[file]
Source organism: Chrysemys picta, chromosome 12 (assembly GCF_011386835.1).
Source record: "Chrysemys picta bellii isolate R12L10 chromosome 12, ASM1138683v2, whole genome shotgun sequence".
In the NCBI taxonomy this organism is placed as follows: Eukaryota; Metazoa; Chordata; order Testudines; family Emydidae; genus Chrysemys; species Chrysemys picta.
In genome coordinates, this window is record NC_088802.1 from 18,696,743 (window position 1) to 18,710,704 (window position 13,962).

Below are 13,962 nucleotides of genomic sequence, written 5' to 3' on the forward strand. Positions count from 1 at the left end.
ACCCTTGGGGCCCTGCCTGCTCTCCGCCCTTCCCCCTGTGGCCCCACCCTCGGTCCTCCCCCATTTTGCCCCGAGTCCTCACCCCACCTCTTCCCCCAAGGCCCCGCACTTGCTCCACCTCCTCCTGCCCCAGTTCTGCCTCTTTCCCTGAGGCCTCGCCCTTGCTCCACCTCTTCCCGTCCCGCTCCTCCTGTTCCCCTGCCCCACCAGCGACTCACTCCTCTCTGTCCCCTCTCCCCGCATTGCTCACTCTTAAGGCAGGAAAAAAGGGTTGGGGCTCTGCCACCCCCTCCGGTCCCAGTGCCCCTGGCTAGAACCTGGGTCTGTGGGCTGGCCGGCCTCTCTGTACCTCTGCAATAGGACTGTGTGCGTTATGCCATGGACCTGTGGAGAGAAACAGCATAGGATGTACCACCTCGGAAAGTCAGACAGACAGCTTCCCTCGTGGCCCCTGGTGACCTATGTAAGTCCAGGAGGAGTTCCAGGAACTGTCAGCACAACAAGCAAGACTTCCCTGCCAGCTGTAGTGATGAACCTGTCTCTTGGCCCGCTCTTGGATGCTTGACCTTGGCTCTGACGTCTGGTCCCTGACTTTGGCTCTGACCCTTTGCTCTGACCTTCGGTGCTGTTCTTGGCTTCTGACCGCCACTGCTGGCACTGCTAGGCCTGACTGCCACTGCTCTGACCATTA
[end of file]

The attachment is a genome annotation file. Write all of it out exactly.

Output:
Source organism: Chrysemys picta, chromosome 12 (assembly GCF_011386835.1).
Source record: "Chrysemys picta bellii isolate R12L10 chromosome 12, ASM1138683v2, whole genome shotgun sequence".
In the NCBI taxonomy this organism is placed as follows: Eukaryota; Metazoa; Chordata; order Testudines; family Emydidae; genus Chrysemys; species Chrysemys picta.
In genome coordinates, this window is record NC_088802.1 from 18,696,743 (window position 1) to 18,710,704 (window position 13,962).

Below are 13,962 nucleotides of genomic sequence, written 5' to 3' on the forward strand. Positions count from 1 at the left end.
ACCCTTGGGGCCCTGCCTGCTCTCCGCCCTTCCCCCTGTGGCCCCACCCTCGGTCCTCCCCCATTTTGCCCCGAGTCCTCACCCCACCTCTTCCCCCAAGGCCCCGCACTTGCTCCACCTCCTCCTGCCCCAGTTCTGCCTCTTTCCCTGAGGCCTCGCCCTTGCTCCACCTCTTCCCGTCCCGCTCCTCCTGTTCCCCTGCCCCACCAGCGACTCACTCCTCTCTGTCCCCTCTCCCCGCATTGCTCACTCTTAAGGCAGGAAAAAAGGGTTGGGGCTCTGCCACCCCCTCCGGTCCCAGTGCCCCTGGCTAGAACCTGGGTCTGTGGGCTGGCCGGCCTCTCTGTACCTCTGCAATAGGACTGTGTGCGTTATGCCATGGACCTGTGGAGAGAAACAGCATAGGATGTACCACCTCGGAAAGTCAGACAGACAGCTTCCCTCGTGGCCCCTGGTGACCTATGTAAGTCCAGGAGGAGTTCCAGGAACTGTCAGCACAACAAGCAAGACTTCCCTGCCAGCTGTAGTGATGAACCTGTCTCTTGGCCCGCTCTTGGATGCTTGACCTTGGCTCTGACGTCTGGTCCCTGACTTTGGCTCTGACCCTTTGCTCTGACCTTCGGTGCTGTTCTTGGCTTCTGACCGCCACTGCTGGCACTGCTAGGCCTGACTGCCACTGCTCTGACCATTA